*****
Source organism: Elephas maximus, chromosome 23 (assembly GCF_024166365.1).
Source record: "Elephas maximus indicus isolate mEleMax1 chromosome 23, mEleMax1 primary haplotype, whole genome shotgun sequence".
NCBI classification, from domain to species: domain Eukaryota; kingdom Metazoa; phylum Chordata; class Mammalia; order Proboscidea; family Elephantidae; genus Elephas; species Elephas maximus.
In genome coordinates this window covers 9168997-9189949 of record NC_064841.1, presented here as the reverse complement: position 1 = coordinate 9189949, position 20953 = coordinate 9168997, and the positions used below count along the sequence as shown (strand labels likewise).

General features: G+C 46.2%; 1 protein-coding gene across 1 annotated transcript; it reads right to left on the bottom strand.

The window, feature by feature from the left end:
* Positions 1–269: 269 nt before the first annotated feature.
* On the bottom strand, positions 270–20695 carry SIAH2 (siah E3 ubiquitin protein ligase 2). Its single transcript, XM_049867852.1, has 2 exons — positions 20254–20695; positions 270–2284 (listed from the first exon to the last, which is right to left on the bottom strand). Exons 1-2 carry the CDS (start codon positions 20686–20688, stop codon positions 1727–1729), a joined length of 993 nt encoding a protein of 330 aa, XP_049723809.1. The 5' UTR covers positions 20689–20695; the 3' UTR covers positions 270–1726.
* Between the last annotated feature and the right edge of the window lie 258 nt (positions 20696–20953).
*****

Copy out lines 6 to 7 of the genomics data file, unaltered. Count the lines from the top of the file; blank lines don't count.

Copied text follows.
The window, feature by feature from the left end:
* Positions 1–269: 269 nt before the first annotated feature.